Zerto is set to launch the latest incarnation of its flagship product that converges backup and recovery, and will enable users to recover to a point in time going back years.
Zerto 7, the new edition of the Zerto IT Resilience Platform, is scheduled for a tech preview in February and general availability in April.
“Legacy backup doesn’t really work anymore,” said Rob Strechay, senior vice president of product, on a webinar preview of Zerto 7 last week. Strechay pointed to the complexity and cost of old backup products and emerging threats such as ransomware as reasons why a new data protection platform is needed.
The major new feature in the Zerto IT Resilience Platform is the Elastic Journal, which combines short-term journaling technology with long-term repositories. Through its journaling, Zerto previously offered the ability for an organization to roll back to a point in time within the last 30 days and recover. Now the Boston-based software vendor claims it will enable point-in-time recovery going back years.
“It lets you simply rewind to any point in time with no data loss or downtime,” said Strechay, who previewed Zerto 7 at the vendor’s annual ZertoCON user conference last May.
The Elastic Journal offers point-in-time recovery across files, virtual machines, applications or sites. Strechay said he remembers a time when he had to use many tapes just to bring back one application.
Zerto claims recovery point objectives of seconds and recovery time objectives of minutes.
“It gives you a much more flexible way of handling long-term retention,” Gijsbert Janssen van Doorn, technology evangelist at Zerto, said in an interview.
The Zerto IT Resilience Platform uses Changed Block Tracking copies to keep costs down, van Doorn said. The product features new support for secondary storage target repositories such as ExaGrid and HPE StoreOnce appliances.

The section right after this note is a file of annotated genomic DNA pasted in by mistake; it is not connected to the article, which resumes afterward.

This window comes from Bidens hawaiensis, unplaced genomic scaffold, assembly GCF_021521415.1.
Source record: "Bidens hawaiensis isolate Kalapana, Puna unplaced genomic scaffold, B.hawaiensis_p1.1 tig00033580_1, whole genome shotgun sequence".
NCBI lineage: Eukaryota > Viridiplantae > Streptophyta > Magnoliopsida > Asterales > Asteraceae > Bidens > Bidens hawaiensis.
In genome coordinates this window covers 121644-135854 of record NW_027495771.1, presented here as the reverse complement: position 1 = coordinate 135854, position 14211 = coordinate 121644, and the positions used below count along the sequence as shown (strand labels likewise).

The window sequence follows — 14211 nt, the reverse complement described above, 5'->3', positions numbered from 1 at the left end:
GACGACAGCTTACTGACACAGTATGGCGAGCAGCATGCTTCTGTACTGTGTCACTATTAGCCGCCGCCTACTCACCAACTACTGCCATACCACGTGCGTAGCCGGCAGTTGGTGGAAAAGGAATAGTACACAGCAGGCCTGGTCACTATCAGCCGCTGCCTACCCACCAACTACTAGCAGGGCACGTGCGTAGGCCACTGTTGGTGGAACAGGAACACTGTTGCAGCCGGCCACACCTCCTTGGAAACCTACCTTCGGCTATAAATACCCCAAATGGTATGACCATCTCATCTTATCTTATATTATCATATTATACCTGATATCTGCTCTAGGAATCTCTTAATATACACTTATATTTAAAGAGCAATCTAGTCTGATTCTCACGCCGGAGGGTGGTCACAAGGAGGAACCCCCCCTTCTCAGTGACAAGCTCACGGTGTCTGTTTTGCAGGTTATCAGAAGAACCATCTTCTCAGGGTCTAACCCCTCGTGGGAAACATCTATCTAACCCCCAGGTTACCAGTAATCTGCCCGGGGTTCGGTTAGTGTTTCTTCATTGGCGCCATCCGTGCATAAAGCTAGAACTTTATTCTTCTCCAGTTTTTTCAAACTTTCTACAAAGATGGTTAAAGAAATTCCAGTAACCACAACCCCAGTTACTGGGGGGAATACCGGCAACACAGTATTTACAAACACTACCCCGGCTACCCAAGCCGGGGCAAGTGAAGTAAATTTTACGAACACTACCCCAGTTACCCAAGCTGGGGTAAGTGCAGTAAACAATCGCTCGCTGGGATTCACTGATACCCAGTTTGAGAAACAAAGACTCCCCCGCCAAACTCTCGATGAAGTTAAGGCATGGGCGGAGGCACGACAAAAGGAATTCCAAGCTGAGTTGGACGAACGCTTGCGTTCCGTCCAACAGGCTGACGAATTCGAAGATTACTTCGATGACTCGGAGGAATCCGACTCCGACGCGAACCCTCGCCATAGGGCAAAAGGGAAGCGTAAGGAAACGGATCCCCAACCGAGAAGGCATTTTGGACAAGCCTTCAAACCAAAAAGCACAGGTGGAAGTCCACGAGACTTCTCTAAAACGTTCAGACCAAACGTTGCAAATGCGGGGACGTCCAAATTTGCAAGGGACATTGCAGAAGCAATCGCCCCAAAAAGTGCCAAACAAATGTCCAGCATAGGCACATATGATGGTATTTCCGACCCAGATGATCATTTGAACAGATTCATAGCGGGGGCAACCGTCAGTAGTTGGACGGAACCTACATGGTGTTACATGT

Zerto is hardware-agnostic and has no plans to start making appliances, Strechay said.
The ability to restore to a given point in time is a critical functionality in the evolution of recovering from ransomware and threats of that nature, said Phil Goodwin, research director at IDC.
“The Elastic Journal is fairly unique,” Goodwin said.
Application mobility and what’s next
Goodwin said another key piece of Zerto IT resilience technology is its application mobility. Zerto is one of the companies ahead of the game in its ability to move workloads from one location to another, for example between public clouds. He pointed to VMware, Microsoft and Veeam as other vendors that provide that capability.
The market is moving from an era of products offering separate functionalities to vendors providing a “continuum” of application availability, workload migration and management of data in different locations, Goodwin said.
“I think they’re in a very unique spot. They have very good technology,” for example in replication, journaling and workload migration, Goodwin said. “The question is now can they get the mass adoption they need to compete against larger companies?”
Goodwin said Zerto’s next big move could be more integration with other vendors and systems. Veeam, one of Zerto’s top competitors and another vendor with no plans to manufacture its own hardware, has launched several appliance partnerships in the last couple of years with vendors such as Cisco and Lenovo.
“Building out their ecosystem is going to be critical for Zerto to succeed,” Goodwin said.
Zerto is discussing physical protection and container support as potential future elements of its IT resilience platform, van Doorn said.
The new Zerto IT Resilience Platform also features intelligent index and search capabilities, an enhanced user interface and analytics. The longer organizations keep data, the more important it becomes to be able to search and analyze that data well.
All current customers will automatically receive the new features at no additional cost, according to Zerto. For new customers, Zerto will continue to price per virtual machine.
Zerto claims more than 7,000 customers.